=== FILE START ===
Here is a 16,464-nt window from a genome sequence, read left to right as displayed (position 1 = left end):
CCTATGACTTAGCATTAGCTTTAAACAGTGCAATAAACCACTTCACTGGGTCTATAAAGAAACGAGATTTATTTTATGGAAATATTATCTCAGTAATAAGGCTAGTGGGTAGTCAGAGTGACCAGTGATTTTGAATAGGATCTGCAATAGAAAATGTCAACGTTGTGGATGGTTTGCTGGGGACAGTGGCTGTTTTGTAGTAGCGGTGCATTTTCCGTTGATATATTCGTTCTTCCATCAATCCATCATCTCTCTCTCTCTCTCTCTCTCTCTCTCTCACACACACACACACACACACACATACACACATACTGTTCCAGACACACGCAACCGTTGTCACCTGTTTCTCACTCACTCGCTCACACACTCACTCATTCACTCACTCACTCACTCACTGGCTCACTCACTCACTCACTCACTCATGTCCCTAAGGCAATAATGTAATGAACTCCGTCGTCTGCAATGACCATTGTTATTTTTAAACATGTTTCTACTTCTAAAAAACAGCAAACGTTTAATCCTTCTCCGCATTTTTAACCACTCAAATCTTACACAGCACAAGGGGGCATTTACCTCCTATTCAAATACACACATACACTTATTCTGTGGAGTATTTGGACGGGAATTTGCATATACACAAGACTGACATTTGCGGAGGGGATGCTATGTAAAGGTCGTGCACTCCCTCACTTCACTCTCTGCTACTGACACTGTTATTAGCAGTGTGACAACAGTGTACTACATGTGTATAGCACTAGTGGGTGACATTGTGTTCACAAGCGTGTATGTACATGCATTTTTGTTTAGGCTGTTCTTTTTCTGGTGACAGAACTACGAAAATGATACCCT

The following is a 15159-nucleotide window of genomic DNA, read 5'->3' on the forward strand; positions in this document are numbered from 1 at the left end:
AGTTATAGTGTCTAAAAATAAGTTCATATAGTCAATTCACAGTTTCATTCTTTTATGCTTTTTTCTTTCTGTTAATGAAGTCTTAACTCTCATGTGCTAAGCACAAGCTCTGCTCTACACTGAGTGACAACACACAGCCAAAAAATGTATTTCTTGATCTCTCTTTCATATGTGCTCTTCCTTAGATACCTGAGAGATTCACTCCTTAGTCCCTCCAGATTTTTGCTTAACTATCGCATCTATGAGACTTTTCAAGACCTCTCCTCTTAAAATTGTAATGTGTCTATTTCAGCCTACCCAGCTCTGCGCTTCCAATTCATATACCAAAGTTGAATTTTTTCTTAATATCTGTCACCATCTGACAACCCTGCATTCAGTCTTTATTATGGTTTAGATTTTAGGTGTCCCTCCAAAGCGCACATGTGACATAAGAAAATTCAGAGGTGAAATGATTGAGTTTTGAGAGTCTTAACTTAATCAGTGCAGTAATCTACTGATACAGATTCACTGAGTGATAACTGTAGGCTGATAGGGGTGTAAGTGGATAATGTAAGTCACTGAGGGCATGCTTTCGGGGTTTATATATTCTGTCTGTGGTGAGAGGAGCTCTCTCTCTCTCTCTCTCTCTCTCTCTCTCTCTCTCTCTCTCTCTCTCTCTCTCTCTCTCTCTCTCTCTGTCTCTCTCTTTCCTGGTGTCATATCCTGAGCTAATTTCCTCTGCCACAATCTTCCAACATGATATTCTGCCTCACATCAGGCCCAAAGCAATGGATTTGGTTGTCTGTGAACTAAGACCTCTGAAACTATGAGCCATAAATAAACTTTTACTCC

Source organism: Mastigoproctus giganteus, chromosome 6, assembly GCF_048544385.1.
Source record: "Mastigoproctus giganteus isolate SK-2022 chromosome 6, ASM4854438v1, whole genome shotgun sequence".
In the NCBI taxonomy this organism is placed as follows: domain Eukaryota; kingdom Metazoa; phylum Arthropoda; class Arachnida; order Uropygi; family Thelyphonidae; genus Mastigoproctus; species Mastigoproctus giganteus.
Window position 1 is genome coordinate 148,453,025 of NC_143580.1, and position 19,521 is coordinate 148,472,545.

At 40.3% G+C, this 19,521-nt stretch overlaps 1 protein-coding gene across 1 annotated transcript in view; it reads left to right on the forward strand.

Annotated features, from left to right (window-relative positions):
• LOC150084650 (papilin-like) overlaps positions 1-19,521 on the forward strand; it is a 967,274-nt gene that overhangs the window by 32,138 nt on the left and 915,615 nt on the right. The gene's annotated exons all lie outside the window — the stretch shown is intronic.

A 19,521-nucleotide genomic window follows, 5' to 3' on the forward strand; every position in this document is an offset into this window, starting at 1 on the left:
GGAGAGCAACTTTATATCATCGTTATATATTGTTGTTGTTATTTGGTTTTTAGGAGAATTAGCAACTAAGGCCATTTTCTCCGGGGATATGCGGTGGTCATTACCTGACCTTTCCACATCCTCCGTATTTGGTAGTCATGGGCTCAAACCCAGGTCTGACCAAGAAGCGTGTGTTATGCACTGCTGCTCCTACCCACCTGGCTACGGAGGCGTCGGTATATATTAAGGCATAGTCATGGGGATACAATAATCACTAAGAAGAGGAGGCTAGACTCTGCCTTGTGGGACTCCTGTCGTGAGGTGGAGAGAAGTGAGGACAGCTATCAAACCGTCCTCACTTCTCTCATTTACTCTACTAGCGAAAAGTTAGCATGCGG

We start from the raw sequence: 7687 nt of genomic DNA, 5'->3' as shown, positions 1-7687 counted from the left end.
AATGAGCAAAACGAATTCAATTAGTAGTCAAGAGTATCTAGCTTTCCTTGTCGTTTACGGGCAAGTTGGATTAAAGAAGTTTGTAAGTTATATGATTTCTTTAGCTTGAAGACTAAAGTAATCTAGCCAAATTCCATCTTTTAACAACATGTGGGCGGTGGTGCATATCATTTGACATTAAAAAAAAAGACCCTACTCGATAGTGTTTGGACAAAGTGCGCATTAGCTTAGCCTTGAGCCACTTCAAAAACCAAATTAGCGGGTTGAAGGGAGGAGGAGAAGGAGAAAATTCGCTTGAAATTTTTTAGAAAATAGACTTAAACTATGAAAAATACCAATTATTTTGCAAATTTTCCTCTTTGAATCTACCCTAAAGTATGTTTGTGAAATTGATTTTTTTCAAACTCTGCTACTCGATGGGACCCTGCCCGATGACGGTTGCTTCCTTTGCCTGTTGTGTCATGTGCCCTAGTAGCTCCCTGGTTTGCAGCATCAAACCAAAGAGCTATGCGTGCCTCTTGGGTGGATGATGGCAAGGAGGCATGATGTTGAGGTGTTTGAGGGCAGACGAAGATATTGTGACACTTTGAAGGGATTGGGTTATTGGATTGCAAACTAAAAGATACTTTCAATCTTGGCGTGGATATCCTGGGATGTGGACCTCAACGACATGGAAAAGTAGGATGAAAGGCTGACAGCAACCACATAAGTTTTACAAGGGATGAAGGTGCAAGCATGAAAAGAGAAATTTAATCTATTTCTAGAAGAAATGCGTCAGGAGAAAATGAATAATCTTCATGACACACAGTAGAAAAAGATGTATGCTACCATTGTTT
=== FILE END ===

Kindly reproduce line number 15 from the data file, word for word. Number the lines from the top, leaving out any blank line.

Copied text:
AATGAGCAAAACGAATTCAATTAGTAGTCAAGAGTATCTAGCTTTCCTTGTCGTTTACGGGCAAGTTGGATTAAAGAAGTTTGTAAGTTATATGATTTCTTTAGCTTGAAGACTAAAGTAATCTAGCCAAATTCCATCTTTTAACAACATGTGGGCGGTGGTGCATATCATTTGACATTAAAAAAAAAGACCCTACTCGATAGTGTTTGGACAAAGTGCGCATTAGCTTAGCCTTGAGCCACTTCAAAAACCAAATTAGCGGGTTGAAGGGAGGAGGAGAAGGAGAAAATTCGCTTGAAATTTTTTAGAAAATAGACTTAAACTATGAAAAATACCAATTATTTTGCAAATTTTCCTCTTTGAATCTACCCTAAAGTATGTTTGTGAAATTGATTTTTTTCAAACTCTGCTACTCGATGGGACCCTGCCCGATGACGGTTGCTTCCTTTGCCTGTTGTGTCATGTGCCCTAGTAGCTCCCTGGTTTGCAGCATCAAACCAAAGAGCTATGCGTGCCTCTTGGGTGGATGATGGCAAGGAGGCATGATGTTGAGGTGTTTGAGGGCAGACGAAGATATTGTGACACTTTGAAGGGATTGGGTTATTGGATTGCAAACTAAAAGATACTTTCAATCTTGGCGTGGATATCCTGGGATGTGGACCTCAACGACATGGAAAAGTAGGATGAAAGGCTGACAGCAACCACATAAGTTTTACAAGGGATGAAGGTGCAAGCATGAAAAGAGAAATTTAATCTATTTCTAGAAGAAATGCGTCAGGAGAAAATGAATAATCTTCATGACACACAGTAGAAAAAGATGTATGCTACCATTGTTT